Clearly a comment about the stupid power company on an article about photography doesn’t help the subject. If the comment is on topic, encourages more discussion, teaches, or provides helpful information, it should stay. If it kills the discussion and doesn’t provide any help to the topic, why bother? Delete it.
Offensive
“Offensive” is one of those nebulous words that means different things to different people. For some, offensive means profanity, while for others, it may mean any comment that goes against their personal beliefs or opinions or site content and purpose. It could also mean slander or derogatory intent. Again, you have to decide, but whatever you deem offensive, get rid of it.
Will it hurt someone?
This seems to be a simple criteria to evaluate. If a comment says something mean and nasty about someone, then it probably should be deleted. But if it says something mean and nasty about President Bush or a famous or public figure, then it might not directly hurt them. The good ole freedom of speech and rights to say anything you want against anyone in the public eye might entitle you to leave the comment, if your site caters to such discussions. But what about prejudice and racial slander? Jokes about ethnic or religious groups may hurt someone, too, even if not directed at a specific person. Your post or article might be about the Muslim dominance of terrorist groups and someone may make a comment about how horrible Muslims are. While that might apply to your topic, it is a sweeping judgement against all Muslims and you have to decide if it is appropriate, offensive, and acceptable or not.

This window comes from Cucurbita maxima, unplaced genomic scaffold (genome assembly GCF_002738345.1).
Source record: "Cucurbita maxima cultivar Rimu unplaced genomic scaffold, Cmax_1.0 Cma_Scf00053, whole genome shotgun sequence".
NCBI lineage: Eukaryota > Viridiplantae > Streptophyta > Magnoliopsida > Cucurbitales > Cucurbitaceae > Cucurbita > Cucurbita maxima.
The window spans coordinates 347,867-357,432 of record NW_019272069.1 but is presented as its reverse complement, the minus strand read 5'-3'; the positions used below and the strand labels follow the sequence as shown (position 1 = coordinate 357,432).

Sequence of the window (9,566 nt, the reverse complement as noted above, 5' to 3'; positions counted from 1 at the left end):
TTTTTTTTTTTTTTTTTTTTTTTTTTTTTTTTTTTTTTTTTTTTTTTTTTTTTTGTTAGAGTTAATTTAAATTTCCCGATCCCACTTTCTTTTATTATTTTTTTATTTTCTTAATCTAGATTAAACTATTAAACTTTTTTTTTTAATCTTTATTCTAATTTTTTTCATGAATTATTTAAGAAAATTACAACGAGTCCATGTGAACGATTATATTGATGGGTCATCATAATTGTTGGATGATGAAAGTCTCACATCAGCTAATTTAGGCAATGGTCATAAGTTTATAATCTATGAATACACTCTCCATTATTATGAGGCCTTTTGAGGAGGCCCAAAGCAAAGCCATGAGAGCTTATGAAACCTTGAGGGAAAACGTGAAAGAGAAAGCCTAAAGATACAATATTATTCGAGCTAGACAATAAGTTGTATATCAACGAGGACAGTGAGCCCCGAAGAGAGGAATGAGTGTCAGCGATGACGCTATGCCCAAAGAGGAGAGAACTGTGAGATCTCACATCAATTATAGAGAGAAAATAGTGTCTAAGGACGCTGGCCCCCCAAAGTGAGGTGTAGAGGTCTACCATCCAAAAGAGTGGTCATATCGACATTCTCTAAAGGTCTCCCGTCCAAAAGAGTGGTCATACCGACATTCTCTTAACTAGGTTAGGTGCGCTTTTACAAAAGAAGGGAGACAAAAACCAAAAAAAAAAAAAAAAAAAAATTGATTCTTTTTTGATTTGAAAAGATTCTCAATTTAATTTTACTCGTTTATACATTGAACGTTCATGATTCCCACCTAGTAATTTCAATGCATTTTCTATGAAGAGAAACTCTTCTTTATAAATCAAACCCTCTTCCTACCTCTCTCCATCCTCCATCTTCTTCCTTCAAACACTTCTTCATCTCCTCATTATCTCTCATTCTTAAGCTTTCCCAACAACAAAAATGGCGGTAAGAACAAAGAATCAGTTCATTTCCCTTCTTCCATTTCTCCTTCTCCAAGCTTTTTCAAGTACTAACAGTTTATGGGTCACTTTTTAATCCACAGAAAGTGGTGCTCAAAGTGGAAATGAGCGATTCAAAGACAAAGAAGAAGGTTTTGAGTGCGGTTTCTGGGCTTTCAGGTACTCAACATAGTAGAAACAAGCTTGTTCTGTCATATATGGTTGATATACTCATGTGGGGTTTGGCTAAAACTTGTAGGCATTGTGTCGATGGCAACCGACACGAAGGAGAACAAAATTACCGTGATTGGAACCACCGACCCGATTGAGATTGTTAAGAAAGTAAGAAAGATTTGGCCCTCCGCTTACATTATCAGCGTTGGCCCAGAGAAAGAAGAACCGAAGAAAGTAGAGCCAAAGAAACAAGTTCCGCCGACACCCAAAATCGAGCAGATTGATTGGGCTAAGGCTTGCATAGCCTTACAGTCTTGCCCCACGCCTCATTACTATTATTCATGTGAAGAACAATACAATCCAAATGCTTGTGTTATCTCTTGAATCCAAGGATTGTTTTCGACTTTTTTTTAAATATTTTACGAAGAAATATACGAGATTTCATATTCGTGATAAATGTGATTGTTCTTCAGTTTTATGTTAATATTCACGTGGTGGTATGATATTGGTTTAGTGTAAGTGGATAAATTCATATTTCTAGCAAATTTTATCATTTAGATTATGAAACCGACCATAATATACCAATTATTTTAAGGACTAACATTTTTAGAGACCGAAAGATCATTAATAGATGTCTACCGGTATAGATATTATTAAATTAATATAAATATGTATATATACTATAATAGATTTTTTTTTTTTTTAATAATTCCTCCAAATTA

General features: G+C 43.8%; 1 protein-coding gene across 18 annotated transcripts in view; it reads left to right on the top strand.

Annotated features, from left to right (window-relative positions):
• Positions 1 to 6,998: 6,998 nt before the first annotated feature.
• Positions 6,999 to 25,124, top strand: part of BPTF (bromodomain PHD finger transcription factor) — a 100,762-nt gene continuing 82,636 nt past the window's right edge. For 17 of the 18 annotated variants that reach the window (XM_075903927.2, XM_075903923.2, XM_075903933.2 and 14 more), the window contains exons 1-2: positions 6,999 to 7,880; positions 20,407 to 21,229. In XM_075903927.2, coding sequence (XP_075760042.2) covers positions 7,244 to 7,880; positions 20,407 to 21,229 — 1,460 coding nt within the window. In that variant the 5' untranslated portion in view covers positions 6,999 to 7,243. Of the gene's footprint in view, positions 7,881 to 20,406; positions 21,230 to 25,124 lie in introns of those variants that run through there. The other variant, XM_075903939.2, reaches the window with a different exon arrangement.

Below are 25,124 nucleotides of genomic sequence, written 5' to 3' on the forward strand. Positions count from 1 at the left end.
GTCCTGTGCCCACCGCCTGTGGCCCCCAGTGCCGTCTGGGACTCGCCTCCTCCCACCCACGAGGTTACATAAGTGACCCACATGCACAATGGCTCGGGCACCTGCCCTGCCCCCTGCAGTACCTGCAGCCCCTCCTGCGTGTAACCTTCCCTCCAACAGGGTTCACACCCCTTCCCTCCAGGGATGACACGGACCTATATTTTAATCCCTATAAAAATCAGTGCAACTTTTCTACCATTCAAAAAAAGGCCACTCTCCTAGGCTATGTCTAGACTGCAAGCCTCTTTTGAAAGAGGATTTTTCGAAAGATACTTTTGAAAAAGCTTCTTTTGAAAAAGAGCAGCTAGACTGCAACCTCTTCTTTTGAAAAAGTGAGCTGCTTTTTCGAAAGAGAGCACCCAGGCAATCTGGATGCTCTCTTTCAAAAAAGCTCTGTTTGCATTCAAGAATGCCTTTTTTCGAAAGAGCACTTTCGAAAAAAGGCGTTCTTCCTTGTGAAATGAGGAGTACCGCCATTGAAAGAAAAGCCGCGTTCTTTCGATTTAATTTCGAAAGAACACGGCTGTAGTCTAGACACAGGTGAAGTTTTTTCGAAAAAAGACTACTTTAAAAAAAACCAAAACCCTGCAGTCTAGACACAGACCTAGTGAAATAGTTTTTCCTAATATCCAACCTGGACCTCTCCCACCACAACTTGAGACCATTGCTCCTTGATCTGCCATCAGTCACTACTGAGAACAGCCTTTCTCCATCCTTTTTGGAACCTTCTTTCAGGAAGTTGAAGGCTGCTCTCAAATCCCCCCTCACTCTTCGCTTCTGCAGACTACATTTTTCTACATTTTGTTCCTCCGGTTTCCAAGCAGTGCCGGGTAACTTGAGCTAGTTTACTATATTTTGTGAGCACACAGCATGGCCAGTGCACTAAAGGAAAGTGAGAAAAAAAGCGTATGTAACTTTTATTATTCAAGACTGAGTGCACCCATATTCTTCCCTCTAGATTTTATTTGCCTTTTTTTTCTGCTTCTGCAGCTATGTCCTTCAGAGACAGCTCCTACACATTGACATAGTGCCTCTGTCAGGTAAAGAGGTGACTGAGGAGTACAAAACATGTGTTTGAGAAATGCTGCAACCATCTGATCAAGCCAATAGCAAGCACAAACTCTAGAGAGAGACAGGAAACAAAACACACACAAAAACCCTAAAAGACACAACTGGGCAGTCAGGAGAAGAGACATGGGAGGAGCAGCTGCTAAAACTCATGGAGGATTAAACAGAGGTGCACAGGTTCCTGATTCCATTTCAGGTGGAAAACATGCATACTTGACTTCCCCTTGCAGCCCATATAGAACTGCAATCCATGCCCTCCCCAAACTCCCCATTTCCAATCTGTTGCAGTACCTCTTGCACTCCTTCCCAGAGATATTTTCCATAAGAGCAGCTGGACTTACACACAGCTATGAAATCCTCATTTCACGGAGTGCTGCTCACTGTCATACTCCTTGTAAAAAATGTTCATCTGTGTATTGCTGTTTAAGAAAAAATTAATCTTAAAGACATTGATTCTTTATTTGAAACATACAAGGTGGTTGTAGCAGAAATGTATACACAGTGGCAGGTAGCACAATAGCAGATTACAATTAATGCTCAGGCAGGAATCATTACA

Will it encourage offensive or off-topic discussions?
Many site administrators enjoy the repartee of the debate on their site, but if comments will foster negative and offensive discussions, inciting a riot on your site, you might not want that. Angry debates and accusations may lead to off-topic comments and a whole lot of trouble you might not want. Or you might want that. Only you can choose to delete the comments or close the discussion.
Freedom of Speech vs Censorship
Your Comment Policy may need to tackle this issue, but only if you need to justify your moderation, editing or deleting of comments, or absolute control over your site’s content. The courts haven’t gotten into violations of freedom of speech and censorship over comments on websites, but that is probably in our future. Right now, you, as the site owner, control the content on your site and only you can set up your standards, guidelines, and ground rules. If freedom of speech and censorship rights are important to you, then say so and set the rules for your site accordingly.
Time Waster Comments